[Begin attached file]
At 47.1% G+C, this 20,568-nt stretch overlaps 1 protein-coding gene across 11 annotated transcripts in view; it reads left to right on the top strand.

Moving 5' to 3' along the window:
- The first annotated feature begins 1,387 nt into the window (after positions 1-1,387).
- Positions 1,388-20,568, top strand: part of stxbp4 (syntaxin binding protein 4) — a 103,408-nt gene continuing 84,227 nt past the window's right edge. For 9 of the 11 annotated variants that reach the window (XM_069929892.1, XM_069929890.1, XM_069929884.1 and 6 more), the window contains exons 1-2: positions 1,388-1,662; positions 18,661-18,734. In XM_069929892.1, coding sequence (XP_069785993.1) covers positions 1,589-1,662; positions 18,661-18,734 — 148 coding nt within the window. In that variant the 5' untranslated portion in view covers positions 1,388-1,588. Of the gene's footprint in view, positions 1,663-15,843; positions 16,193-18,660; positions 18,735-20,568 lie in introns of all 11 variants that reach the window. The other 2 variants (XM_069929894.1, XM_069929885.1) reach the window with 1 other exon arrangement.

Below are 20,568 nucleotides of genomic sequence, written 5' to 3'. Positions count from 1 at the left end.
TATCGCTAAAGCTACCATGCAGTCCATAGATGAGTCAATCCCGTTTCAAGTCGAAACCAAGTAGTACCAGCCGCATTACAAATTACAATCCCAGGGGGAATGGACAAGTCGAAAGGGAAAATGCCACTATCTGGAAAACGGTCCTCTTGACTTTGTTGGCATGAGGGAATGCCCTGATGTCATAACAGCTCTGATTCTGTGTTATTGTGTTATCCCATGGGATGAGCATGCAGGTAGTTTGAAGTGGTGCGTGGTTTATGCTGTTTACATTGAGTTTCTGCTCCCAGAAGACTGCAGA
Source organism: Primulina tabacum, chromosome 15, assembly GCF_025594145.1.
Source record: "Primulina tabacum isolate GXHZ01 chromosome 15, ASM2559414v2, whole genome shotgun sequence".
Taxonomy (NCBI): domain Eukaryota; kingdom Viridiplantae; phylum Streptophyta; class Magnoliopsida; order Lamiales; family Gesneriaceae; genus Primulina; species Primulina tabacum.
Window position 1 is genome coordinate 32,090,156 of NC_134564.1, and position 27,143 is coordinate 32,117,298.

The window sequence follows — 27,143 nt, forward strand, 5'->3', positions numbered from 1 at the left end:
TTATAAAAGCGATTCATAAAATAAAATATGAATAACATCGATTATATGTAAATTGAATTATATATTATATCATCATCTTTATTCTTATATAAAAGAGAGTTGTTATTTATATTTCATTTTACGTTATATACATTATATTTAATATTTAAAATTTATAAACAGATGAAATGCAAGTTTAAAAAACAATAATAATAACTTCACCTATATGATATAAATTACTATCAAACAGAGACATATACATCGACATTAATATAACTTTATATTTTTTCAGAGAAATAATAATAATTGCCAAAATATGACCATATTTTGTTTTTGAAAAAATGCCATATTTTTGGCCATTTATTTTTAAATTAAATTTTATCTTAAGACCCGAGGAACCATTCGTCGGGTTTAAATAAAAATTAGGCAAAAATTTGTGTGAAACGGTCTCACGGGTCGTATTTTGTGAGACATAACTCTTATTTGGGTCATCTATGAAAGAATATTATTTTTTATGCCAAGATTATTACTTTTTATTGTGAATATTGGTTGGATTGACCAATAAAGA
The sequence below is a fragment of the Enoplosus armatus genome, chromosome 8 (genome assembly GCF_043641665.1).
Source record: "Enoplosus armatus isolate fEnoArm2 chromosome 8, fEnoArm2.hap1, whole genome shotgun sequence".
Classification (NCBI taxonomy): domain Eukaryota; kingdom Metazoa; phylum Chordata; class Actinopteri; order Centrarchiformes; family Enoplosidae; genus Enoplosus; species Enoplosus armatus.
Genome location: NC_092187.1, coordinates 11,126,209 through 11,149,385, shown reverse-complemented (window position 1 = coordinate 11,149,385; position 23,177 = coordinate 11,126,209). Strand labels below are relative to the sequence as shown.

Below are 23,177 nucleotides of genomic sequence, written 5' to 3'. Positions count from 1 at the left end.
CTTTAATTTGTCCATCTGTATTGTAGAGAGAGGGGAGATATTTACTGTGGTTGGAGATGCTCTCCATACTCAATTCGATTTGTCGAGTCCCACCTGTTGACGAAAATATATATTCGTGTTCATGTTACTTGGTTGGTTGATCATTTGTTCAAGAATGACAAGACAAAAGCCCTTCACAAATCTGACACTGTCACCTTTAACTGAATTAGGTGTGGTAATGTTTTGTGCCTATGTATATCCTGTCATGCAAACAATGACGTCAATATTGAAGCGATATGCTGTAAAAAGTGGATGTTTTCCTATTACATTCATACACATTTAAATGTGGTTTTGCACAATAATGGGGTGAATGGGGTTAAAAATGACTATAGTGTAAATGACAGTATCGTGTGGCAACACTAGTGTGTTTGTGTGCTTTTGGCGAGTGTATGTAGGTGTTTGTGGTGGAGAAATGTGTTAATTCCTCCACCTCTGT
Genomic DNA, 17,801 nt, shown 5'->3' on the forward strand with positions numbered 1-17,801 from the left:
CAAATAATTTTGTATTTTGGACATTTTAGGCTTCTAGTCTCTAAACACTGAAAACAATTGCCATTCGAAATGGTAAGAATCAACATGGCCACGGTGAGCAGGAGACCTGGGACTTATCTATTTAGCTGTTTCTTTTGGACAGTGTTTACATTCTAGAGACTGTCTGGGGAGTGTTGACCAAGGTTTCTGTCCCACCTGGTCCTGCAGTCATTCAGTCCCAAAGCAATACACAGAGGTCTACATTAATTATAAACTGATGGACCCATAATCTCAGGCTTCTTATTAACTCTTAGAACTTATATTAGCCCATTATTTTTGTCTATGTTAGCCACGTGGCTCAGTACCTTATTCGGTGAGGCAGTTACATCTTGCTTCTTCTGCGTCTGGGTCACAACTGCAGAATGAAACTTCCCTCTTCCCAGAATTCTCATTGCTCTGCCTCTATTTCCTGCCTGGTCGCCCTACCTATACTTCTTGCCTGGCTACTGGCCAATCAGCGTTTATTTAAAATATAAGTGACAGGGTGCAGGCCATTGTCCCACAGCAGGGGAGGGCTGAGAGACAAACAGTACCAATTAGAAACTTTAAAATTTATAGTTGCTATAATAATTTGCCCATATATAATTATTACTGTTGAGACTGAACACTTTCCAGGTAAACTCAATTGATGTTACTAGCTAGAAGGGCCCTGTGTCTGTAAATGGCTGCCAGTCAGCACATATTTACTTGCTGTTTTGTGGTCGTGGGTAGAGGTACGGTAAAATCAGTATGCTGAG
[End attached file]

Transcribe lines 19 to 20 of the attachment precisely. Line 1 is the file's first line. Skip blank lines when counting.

Genomic DNA, 17,801 nt, shown 5'->3' on the forward strand with positions numbered 1-17,801 from the left:
CAAATAATTTTGTATTTTGGACATTTTAGGCTTCTAGTCTCTAAACACTGAAAACAATTGCCATTCGAAATGGTAAGAATCAACATGGCCACGGTGAGCAGGAGACCTGGGACTTATCTATTTAGCTGTTTCTTTTGGACAGTGTTTACATTCTAGAGACTGTCTGGGGAGTGTTGACCAAGGTTTCTGTCCCACCTGGTCCTGCAGTCATTCAGTCCCAAAGCAATACACAGAGGTCTACATTAATTATAAACTGATGGACCCATAATCTCAGGCTTCTTATTAACTCTTAGAACTTATATTAGCCCATTATTTTTGTCTATGTTAGCCACGTGGCTCAGTACCTTATTCGGTGAGGCAGTTACATCTTGCTTCTTCTGCGTCTGGGTCACAACTGCAGAATGAAACTTCCCTCTTCCCAGAATTCTCATTGCTCTGCCTCTATTTCCTGCCTGGTCGCCCTACCTATACTTCTTGCCTGGCTACTGGCCAATCAGCGTTTATTTAAAATATAAGTGACAGGGTGCAGGCCATTGTCCCACAGCAGGGGAGGGCTGAGAGACAAACAGTACCAATTAGAAACTTTAAAATTTATAGTTGCTATAATAATTTGCCCATATATAATTATTACTGTTGAGACTGAACACTTTCCAGGTAAACTCAATTGATGTTACTAGCTAGAAGGGCCCTGTGTCTGTAAATGGCTGCCAGTCAGCACATATTTACTTGCTGTTTTGTGGTCGTGGGTAGAGGTACGGTAAAATCAGTATGCTGAG